Boko Haram crisis: Nigerian military chiefs given deadline

Nigeria’s President Muhammadu Buhari has given his new military chiefs a three-month deadline to defeat the Islamist militant Boko Haram group.
He gave the order at a swearing-in ceremony for the new service commanders he appointed last month.
When Mr Buhari took office in May, he vowed to tackle the six-year Islamist insurgency “head on”.
He has made a boosted multinational force of 8,700 central to his strategy in tackling the crisis.
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At least 17,000 people have been killed since Boko Haram launched its insurgency in northern Nigeria 2009, according to Amnesty International.
Although the militants have lost their strongholds, they are still active and there has been an upsurge in suicide attacks since Mr Buhari took office.
There have also been more attacks in neighbouring states.
The BBC’s Randy Joe Sa’ah in Cameroon says suspected Boko Haram militants killed five villagers and a soldier on Wednesday night.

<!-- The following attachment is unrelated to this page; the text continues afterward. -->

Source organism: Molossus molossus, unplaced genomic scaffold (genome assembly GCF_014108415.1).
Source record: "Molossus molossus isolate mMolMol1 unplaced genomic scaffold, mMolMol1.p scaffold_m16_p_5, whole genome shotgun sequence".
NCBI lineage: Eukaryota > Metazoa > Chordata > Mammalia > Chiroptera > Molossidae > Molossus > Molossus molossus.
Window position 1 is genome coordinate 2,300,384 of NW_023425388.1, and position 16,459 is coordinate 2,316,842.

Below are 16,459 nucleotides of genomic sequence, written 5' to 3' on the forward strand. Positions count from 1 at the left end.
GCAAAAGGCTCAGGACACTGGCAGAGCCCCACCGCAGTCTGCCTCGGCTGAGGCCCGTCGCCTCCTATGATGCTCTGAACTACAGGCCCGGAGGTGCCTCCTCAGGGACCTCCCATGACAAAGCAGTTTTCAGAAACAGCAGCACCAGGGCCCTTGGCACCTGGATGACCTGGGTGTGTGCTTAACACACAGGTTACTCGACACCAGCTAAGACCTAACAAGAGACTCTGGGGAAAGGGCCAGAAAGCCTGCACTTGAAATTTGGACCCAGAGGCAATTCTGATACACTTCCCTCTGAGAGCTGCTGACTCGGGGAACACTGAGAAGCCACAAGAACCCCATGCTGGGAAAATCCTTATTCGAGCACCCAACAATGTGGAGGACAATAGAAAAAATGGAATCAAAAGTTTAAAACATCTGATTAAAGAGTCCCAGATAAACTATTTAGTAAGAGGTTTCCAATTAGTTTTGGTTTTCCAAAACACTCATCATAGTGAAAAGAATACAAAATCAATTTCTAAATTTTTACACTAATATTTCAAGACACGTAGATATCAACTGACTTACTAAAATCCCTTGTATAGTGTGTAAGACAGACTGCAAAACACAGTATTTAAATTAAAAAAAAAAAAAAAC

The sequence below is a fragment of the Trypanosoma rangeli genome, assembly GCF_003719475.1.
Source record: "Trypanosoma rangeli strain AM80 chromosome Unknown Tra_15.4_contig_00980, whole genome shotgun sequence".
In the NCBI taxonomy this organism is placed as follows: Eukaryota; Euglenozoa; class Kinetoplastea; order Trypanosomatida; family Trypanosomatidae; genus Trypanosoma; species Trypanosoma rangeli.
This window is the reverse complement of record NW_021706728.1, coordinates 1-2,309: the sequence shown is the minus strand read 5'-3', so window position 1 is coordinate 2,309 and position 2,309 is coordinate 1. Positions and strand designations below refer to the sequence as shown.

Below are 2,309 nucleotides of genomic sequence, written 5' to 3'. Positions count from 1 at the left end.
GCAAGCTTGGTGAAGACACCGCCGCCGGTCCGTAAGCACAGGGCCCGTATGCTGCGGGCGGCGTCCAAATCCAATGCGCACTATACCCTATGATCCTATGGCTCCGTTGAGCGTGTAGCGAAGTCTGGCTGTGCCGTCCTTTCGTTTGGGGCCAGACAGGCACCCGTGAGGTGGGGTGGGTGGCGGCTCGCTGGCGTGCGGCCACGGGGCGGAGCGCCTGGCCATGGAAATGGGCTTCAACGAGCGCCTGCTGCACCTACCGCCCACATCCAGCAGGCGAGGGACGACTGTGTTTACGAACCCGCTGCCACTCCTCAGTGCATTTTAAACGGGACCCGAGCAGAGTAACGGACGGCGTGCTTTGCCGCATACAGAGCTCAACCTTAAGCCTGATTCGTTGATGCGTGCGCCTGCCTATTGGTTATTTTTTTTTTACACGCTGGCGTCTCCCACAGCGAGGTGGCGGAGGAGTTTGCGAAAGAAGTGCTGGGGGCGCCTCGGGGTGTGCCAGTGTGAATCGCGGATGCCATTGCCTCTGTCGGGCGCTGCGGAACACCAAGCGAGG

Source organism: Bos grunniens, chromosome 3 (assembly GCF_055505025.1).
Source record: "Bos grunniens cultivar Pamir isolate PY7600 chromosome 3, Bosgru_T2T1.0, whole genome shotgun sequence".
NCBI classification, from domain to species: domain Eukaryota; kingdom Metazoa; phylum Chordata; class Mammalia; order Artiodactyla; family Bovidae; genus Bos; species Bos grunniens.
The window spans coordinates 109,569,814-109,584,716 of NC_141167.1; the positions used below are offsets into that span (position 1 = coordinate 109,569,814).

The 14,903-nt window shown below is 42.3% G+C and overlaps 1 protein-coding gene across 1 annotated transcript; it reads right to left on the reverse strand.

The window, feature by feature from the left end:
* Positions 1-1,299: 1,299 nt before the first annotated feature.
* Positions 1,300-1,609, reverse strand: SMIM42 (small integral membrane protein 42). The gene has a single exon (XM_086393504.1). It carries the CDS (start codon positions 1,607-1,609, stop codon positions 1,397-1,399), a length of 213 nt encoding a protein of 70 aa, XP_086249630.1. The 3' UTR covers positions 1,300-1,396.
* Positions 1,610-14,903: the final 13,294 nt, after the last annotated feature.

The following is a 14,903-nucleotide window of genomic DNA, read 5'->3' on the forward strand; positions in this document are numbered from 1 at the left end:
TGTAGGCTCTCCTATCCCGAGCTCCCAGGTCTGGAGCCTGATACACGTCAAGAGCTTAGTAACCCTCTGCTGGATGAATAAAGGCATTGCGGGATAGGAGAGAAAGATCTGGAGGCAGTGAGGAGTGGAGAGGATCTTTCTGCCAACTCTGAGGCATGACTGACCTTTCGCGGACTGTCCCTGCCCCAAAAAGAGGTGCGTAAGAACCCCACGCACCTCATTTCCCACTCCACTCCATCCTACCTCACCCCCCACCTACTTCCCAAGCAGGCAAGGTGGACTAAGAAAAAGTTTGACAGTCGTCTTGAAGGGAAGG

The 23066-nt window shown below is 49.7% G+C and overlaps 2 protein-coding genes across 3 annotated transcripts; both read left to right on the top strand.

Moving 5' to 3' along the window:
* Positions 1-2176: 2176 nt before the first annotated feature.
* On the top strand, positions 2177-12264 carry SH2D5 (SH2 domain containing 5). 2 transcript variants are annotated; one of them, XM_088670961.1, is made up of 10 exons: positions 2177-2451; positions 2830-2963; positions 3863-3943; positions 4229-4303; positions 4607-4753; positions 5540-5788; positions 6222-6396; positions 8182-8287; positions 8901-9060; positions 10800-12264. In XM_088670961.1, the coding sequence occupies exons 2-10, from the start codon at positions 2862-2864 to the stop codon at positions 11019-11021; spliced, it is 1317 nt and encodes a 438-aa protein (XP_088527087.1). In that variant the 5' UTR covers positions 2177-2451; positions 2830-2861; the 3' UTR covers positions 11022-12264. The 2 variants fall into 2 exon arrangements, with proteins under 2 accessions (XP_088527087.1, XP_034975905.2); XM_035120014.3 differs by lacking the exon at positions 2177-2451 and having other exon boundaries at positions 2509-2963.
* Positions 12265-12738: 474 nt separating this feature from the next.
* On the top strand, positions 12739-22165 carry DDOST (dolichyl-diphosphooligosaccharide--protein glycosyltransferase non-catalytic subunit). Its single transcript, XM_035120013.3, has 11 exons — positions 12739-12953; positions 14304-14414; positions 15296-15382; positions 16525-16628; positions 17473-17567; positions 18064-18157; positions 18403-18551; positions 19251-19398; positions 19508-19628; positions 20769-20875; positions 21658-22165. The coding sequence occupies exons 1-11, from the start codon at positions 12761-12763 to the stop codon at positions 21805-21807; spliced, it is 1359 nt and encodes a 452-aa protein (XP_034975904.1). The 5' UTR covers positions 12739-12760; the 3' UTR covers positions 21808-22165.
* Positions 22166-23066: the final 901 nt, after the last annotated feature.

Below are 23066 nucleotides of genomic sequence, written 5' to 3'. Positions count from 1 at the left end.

The militants entered the village of Lame, near the town of Fotokol in the Far North region, almost silently using horses and bicycles, a military source said.
They burnt down homes and schools and managed to escape before army commanders arrived at the scene.
‘Joint effort’
President Buhari – a former army general – reiterated that the new military chiefs would be expected to work closely with neighbours Chad, Cameroon and Niger in fighting Boko Haram.
He said he would give troops the necessary resources to achieve the “feat”.
But the president urged the armed forces to abide by the law when fighting the militants.
“In particular you must protect innocent civilians and respect the rights of combatants,” he said.
The US has refused to sell arms to Nigeria, citing human rights abuses.
Two of the commanders Mr Buhari has appointed – Maj Gen Tukur Yusuf Buratai, and the National Security Adviser, Maj Gen Babagana Monguno – are from north-eastern Borno state, which is at the heart of the conflict.
Analysts say the president hopes this will enable them to have a good handle on what is needed to end the violence.
Founded in 2002, initially focused on opposing Western-style education – Boko Haram means “Western education is forbidden” in the Hausa language
Launched military operations in 2009
Thousands killed, mostly in north-eastern Nigeria, abducted hundreds, including at least 200 schoolgirls
Joined Islamic State, now calls itself “West African province”
Seized large area in north-east, where it declared caliphate
Multinational regional force has retaken most territory this year